The Nigerian Maritime Administration and Safety Agency (NIMASA) has handed over to Ghanaian authorities for further investigation and possible prosecution, a fishing vessel called Marine 707, suspected to be involved in illegal activities in the Gulf of Guinea.
The government also handed over 51 crew members including 48 Ghanaians and three South Koreans to the government of Ghana and Korea, respectively.
The vessel, which was authorised to fish in Ghana and Benin waters, was arrested by the Nigerian Navy on the 18th of May, 2020 around southwest of Lagos waters with her Automatic Identification System (AIS) switched off after being suspected to be used for piracy or being used as a mother ship by pirates.
Speaking during the official hand over of the Ghanaian flagged vessel and the crew to the respective authorities, Bashir Jamoh, director general of NIMASA, said the Navy and NIMASA partnership which is now hinged on intelligence, has put Nigeria on a pedestal of winning the war against piracy and other illegal activities at sea.
Jamoh, who was represented by the agency’s commander, Maritime Guard Command, Aniete Ibok, disclosed that though preliminary investigations could not establish that the vessel and her crew were directly linked to piracy, however the vessel still ran afoul of international laws for shutting down its AIS for 36 times in the last in six months, three of which were on Nigerian waters.
“We are handing over this vessel in the spirit of bilateral cooperation both countries enjoy. We have done our preliminary investigations and yet to establish concrete evidence against the vessel but again, we would not know what she would be doing whenever she turns off her AIS which occurred 36 times without being logged in her record book in line with international protocols,” he said.
Jamoh warned individuals or organisations thinking of perpetuating any illegalities on the Gulf of Guinea to be ready to face the full wrath of the law with the Antipiracy law in place along with Navy, NIMASA partnership that is waxing stronger.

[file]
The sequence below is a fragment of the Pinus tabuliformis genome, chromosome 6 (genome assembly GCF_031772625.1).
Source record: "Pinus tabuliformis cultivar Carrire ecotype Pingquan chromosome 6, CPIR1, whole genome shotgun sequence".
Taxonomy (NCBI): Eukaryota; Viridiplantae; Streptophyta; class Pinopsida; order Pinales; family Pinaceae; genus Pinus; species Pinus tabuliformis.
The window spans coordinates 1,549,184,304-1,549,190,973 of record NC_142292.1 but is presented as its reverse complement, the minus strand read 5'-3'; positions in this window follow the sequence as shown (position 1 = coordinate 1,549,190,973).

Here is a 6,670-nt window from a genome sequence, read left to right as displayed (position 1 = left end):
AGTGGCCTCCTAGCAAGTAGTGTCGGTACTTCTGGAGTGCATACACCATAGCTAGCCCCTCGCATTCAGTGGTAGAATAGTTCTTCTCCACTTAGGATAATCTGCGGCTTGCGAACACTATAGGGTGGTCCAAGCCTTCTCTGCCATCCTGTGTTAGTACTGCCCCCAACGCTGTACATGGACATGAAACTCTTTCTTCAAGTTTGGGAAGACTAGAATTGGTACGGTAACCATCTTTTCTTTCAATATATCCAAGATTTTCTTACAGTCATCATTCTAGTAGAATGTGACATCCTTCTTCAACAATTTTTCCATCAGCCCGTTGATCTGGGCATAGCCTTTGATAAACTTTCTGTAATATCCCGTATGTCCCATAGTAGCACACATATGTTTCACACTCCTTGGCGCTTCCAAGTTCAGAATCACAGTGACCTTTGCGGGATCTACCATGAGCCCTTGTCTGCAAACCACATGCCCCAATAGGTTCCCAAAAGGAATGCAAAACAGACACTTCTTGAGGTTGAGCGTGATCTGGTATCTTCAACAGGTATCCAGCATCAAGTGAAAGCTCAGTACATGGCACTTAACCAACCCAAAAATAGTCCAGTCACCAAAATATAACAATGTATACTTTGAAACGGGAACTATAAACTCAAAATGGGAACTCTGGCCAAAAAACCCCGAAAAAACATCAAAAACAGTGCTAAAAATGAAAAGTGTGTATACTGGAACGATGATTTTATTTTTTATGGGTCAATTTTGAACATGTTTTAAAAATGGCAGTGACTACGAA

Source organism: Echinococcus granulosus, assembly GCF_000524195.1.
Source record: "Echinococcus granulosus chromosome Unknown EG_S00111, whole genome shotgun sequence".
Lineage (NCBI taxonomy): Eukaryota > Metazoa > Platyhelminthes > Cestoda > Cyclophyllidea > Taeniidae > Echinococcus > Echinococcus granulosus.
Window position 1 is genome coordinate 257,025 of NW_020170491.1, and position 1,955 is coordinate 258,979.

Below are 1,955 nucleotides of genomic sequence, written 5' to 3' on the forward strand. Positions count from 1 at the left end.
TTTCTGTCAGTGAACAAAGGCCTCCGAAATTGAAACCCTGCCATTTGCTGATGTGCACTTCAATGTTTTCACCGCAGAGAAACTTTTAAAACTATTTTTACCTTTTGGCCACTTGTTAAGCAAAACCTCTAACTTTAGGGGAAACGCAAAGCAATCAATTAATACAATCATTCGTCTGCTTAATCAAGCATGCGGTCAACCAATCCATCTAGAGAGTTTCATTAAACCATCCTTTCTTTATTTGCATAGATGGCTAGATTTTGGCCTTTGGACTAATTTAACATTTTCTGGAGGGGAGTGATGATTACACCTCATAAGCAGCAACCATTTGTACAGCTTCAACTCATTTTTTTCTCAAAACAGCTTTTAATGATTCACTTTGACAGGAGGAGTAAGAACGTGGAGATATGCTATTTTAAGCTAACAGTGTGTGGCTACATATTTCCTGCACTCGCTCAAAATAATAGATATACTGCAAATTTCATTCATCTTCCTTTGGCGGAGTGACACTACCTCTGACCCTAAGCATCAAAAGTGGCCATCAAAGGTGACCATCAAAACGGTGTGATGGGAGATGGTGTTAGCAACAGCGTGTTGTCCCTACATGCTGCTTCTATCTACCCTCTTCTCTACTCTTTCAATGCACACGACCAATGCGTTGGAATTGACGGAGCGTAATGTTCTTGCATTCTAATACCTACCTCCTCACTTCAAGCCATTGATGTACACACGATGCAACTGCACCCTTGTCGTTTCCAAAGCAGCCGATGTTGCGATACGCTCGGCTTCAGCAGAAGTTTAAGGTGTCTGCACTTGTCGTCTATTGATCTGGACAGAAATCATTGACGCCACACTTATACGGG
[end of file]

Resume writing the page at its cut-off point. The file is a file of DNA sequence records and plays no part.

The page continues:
“We have improved our intelligence sharing with relevant agencies and in no distant time, piracy will be a thing of the past in the Gulf of Guinea because we have a robust Antipiracy law that will deal with perpetrators of illegalities on our waters,” he said.
While receiving the vessel and the crew on behalf of the Ghana Maritime Authority, David Ako Sowah, Second Secretary Consular of Ghana in Nigeria, commended Nigerian authorities for being professional in handling the case.
He described what Nigeria is doing as one that would benefit the entire countries in the Gulf Guinea.
“As the big brother in this region, Nigeria has done well in showing a lot of maturity in handling this case and I want to assure you that Ghana would also look into more collaboration with Nigeria to ensure that the Gulf of Guinea remains safe for maritime activities,” he said.
Kim Ln-taek, consular general of the Republic of Korea in Nigeria, commended the party involved in handling the case. He said his finding from the Captain of the ship who is a Korean was that the AIS was bad.
He noted that the vessel and her crew erred by not following the protocols of logging it in the record books when the AIS was down but he was happy that the case has been resolved up till this point.
The Ghana flagged vessel with International Maritime Organisation’s (IMO) number 7419755 and registration number 316880 is owned and operated by World Marine Company Limited, Japan and as at the time of arrest, it had 51 crew on board with all being Ghanaians except three from the Republic of Korea.